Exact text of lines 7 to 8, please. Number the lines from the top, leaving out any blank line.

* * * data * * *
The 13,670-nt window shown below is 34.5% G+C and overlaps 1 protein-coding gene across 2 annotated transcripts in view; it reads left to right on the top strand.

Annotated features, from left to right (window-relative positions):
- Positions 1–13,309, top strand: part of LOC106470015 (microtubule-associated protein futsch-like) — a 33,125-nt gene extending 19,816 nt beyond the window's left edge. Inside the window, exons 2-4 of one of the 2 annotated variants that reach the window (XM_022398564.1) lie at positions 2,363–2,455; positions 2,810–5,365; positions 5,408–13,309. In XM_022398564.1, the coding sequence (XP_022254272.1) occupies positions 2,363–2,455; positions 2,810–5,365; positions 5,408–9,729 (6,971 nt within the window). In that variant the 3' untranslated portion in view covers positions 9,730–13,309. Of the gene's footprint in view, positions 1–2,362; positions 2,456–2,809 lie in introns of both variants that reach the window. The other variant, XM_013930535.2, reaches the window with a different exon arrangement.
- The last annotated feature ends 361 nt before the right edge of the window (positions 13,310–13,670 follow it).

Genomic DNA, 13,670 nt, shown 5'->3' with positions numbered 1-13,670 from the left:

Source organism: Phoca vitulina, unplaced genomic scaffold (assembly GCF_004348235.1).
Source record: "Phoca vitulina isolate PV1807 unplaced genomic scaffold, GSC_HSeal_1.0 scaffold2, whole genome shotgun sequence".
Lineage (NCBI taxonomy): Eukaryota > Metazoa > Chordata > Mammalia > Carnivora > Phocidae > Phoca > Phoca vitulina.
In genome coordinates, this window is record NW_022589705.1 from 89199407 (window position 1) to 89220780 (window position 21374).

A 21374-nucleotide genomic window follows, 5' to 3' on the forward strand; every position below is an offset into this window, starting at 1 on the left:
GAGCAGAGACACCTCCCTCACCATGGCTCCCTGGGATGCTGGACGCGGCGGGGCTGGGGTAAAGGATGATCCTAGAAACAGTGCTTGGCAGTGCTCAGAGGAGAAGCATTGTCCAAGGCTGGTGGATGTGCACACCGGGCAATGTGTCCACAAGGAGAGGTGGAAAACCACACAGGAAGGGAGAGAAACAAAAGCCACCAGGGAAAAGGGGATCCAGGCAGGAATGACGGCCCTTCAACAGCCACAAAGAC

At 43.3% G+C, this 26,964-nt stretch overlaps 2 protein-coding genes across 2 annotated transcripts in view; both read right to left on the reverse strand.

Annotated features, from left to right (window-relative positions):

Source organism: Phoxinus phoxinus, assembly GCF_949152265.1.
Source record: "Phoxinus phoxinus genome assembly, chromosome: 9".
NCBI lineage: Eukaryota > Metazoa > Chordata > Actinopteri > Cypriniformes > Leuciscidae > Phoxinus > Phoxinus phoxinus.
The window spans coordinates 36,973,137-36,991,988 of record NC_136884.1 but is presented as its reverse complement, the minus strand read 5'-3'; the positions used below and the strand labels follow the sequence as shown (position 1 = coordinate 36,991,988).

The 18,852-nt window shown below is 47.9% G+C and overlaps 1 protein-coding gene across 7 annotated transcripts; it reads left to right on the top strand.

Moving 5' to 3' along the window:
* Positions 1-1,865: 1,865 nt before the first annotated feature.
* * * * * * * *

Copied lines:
Source record: "Phoca vitulina isolate PV1807 unplaced genomic scaffold, GSC_HSeal_1.0 scaffold2, whole genome shotgun sequence".
Lineage (NCBI taxonomy): Eukaryota > Metazoa > Chordata > Mammalia > Carnivora > Phocidae > Phoca > Phoca vitulina.